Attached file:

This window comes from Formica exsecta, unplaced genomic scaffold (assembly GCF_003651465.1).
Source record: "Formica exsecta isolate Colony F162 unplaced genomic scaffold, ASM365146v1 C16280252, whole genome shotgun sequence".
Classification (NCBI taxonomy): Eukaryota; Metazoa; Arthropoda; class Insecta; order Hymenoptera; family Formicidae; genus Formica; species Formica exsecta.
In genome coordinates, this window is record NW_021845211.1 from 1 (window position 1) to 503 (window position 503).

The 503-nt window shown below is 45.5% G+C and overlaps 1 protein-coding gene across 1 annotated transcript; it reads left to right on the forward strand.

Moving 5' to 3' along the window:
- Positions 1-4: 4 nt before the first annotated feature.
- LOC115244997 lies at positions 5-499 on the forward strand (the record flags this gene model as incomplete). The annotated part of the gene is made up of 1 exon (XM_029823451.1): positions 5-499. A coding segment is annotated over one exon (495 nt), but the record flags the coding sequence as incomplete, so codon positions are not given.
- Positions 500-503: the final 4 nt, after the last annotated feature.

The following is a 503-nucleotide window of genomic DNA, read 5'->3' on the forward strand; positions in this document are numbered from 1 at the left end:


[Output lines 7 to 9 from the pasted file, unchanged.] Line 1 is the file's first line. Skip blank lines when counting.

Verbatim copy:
- Positions 1-4: 4 nt before the first annotated feature.
- LOC115244997 lies at positions 5-499 on the forward strand (the record flags this gene model as incomplete). The annotated part of the gene is made up of 1 exon (XM_029823451.1): positions 5-499. A coding segment is annotated over one exon (495 nt), but the record flags the coding sequence as incomplete, so codon positions are not given.
- Positions 500-503: the final 4 nt, after the last annotated feature.